Explicit Serialization API and Security

David M. Lloyd david.lloyd at redhat.com
Thu Jan 8 15:32:26 UTC 2015

On 01/08/2015 02:32 AM, Peter Firmstone wrote:
> Thank you all for participating in this discussion.
> Initially a constructor signature for deserialization was proposed to
> enforce invariants and encapsulation, however there appears to be
> interest in using alternative methods, although they appear to be
> improvements over the status quo, I'm having trouble working out how to:
>     * Enforce intra class invariants with alternate proposals without
>       breaking encapsulation.
>     * How the static method proposal can be used to replace final fields
>       referents without needing to implement readObject().
>     * And how the alternative GetFields readObject() implementation can
>       enforce invariants and prevent finalizer attack, while also
>       allowing subclassing?
> What started me down this path, is our project (Apache River) is heavily
> dependant on Serialization, I wanted to create a secure
> ObjectInputStream subclass that restricted deserialized classes to those
> I had audited.  My aim was to allow deserialization to enforce security
> using verification, similar to how an http server verifies its input.

Now we're getting down to brass tacks. :-)

Maybe I missed this part of the discussion, but can you elaborate on why 
ObjectInputValidation is inadequate for validating intra-class 
invariants?  I was thinking this is really the only way to effectively 
achieve intra-class validation, because (barring complex graph traversal 
algorithms) there isn't really any better way to guarantee that any 
given subgraph of the object graph is actually fully initialized.

As far as replacing final fields, I think the seed of the best idea came 
from Chris Hegarty - the problem isn't the readObject() method, the 
problem is that there's no way to initialize your final fields if you 
use it.  By adding a "defaultReadFields()" (name not important) method 
like he proposes, you can validate your single class.  But I don't see 
any reason why this couldn't be taken another step farther, and allow 
the readObject method to actually change, add, and remove fields from 
its internal map before doing so.  This would allow readObject to 
arbitrarily transform its content, and assign to final fields, while 
only minimally changing the API and implementation.

> Unfortunately before I can achieve the goal of secure deserialization,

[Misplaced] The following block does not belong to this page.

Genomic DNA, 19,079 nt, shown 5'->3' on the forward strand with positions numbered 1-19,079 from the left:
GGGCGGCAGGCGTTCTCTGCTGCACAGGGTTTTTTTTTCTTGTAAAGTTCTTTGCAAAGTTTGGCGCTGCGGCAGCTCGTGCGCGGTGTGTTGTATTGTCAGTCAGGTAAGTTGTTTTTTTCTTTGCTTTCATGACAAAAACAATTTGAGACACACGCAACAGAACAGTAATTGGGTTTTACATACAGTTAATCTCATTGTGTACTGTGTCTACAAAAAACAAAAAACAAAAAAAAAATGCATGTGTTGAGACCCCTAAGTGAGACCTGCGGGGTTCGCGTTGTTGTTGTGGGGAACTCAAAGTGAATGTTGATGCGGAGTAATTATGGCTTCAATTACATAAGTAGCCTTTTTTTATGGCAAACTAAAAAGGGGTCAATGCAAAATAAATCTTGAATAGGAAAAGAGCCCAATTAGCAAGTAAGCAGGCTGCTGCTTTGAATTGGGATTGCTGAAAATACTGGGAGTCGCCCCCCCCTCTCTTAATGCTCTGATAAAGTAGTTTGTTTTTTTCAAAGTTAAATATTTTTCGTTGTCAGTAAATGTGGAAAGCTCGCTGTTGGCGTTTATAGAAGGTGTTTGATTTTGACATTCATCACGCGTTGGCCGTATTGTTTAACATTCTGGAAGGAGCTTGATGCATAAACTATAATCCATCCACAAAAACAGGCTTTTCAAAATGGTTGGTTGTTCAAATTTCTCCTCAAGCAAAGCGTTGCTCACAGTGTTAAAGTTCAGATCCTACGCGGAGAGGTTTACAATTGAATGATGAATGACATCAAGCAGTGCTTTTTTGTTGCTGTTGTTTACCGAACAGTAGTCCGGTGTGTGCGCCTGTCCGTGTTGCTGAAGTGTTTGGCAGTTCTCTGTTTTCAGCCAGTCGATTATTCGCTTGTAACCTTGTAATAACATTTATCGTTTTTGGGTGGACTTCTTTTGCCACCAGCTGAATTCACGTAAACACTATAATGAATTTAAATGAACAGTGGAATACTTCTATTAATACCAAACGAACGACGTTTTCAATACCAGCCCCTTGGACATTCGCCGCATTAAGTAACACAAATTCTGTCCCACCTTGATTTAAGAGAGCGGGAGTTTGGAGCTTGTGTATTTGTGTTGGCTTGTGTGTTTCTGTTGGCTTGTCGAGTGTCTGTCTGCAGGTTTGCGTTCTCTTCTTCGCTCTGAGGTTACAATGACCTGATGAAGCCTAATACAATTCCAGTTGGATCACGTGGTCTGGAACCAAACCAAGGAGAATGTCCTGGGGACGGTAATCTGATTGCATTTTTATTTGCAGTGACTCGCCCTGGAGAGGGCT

> there's a denial of service issue in ObjectInputStream: I'd also like to
> propose a system property, to allow limiting the size of arrays, created
> during deserialization.   Presently I can craft an inputstream to take
> down the JVM, if I can do it, so can an attacker, I'd like to get that
> fixed if possible.

I agree this would be a very good (and easy to implement) idea.  You can 
limit the underlying stream but that does you no good if the attacker 
can cause the construction of any number of very large objects before 
the end of stream is hit.

I wonder if this could be as simple as adding a protected method on 
ObjectInputStream in the vein of:

   protected boolean validateArrayCreation(Class<?> elementType, int 
dimension) {
       return true;

Or elementType could be arrayType; I don't think it matters too much. 
Method returns false and InvalidObjectException is thrown. 
Implementations could do a simple global max array size, different max 
sizes by primitive vs ref, different by type, or even have a "budget" of 
heap and use a combination of this method and overridden resovleClass() 
to create a rough estimate of memory usage, failing at a heuristic 

> I've attached a text file that contains three classes using the original
> proposed serial constructor, A, B and C which have intra class
> invariants that must be satiisfied.  C also contains a circular link and
> implements an interface called Circular, the Serialization framework
> calls it after construction to provide access to fields with circular
> links.  Can the other proposals provide similar safety?
> Notes:
>    1. The class with the circular link is final and every method checks
>       if invariants are satisfied.
>    2. The method with @SerialConstructor annotation, is the only
>       constructor called by the serialization frame work, other than the
>       Circular interface method, there are no other methods that need to
>       be implemented.
>    3. Encapsulation is preserved, classes have full control over their
>       invariants, their internal implementation and what's serialized.

I was previously firmly of the opinion that a serialization constructor 
is the best way to accomplish this, but this discussion thread has at 
least given me quite some doubt if not outright changed my mind, though 
I think there's still an unanswered question regarding validation (above).

If nothing else, this discussion has yielded some good ideas for 
enhancements to JBoss Marshalling. :-)


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